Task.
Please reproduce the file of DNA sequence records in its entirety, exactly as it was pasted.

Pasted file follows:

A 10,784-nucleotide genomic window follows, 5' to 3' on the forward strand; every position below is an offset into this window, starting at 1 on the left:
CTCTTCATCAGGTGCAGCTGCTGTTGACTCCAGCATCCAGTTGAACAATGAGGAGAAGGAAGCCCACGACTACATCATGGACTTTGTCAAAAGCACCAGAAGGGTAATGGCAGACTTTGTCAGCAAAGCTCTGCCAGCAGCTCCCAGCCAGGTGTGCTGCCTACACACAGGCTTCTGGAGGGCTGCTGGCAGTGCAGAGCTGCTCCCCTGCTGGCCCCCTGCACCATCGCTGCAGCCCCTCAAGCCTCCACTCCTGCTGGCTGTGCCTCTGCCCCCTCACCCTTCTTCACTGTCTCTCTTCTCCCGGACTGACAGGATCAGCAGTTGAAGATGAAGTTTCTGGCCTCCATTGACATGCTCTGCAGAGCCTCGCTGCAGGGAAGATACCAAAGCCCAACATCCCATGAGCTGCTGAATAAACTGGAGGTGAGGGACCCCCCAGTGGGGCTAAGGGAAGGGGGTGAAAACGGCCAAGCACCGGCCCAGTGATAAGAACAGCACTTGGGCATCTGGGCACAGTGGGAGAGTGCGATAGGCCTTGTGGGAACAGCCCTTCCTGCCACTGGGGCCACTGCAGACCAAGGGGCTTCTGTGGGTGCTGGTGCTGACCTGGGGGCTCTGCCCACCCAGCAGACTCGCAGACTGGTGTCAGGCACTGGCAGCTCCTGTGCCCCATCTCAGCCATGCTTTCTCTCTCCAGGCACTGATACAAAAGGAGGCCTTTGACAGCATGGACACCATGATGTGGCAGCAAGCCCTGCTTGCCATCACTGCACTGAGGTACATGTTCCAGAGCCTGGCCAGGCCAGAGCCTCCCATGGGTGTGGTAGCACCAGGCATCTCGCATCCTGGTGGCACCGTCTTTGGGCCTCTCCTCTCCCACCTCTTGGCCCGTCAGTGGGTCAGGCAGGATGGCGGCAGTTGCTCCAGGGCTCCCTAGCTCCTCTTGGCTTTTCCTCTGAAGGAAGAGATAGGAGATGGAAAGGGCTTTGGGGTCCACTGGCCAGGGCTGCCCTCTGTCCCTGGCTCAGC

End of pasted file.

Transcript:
A 10,784-nucleotide genomic window follows, 5' to 3' on the forward strand; every position below is an offset into this window, starting at 1 on the left:
CTCTTCATCAGGTGCAGCTGCTGTTGACTCCAGCATCCAGTTGAACAATGAGGAGAAGGAAGCCCACGACTACATCATGGACTTTGTCAAAAGCACCAGAAGGGTAATGGCAGACTTTGTCAGCAAAGCTCTGCCAGCAGCTCCCAGCCAGGTGTGCTGCCTACACACAGGCTTCTGGAGGGCTGCTGGCAGTGCAGAGCTGCTCCCCTGCTGGCCCCCTGCACCATCGCTGCAGCCCCTCAAGCCTCCACTCCTGCTGGCTGTGCCTCTGCCCCCTCACCCTTCTTCACTGTCTCTCTTCTCCCGGACTGACAGGATCAGCAGTTGAAGATGAAGTTTCTGGCCTCCATTGACATGCTCTGCAGAGCCTCGCTGCAGGGAAGATACCAAAGCCCAACATCCCATGAGCTGCTGAATAAACTGGAGGTGAGGGACCCCCCAGTGGGGCTAAGGGAAGGGGGTGAAAACGGCCAAGCACCGGCCCAGTGATAAGAACAGCACTTGGGCATCTGGGCACAGTGGGAGAGTGCGATAGGCCTTGTGGGAACAGCCCTTCCTGCCACTGGGGCCACTGCAGACCAAGGGGCTTCTGTGGGTGCTGGTGCTGACCTGGGGGCTCTGCCCACCCAGCAGACTCGCAGACTGGTGTCAGGCACTGGCAGCTCCTGTGCCCCATCTCAGCCATGCTTTCTCTCTCCAGGCACTGATACAAAAGGAGGCCTTTGACAGCATGGACACCATGATGTGGCAGCAAGCCCTGCTTGCCATCACTGCACTGAGGTACATGTTCCAGAGCCTGGCCAGGCCAGAGCCTCCCATGGGTGTGGTAGCACCAGGCATCTCGCATCCTGGTGGCACCGTCTTTGGGCCTCTCCTCTCCCACCTCTTGGCCCGTCAGTGGGTCAGGCAGGATGGCGGCAGTTGCTCCAGGGCTCCCTAGCTCCTCTTGGCTTTTCCTCTGAAGGAAGAGATAGGAGATGGAAAGGGCTTTGGGGTCCACTGGCCAGGGCTGCCCTCTGTCCCTGGCTCAGC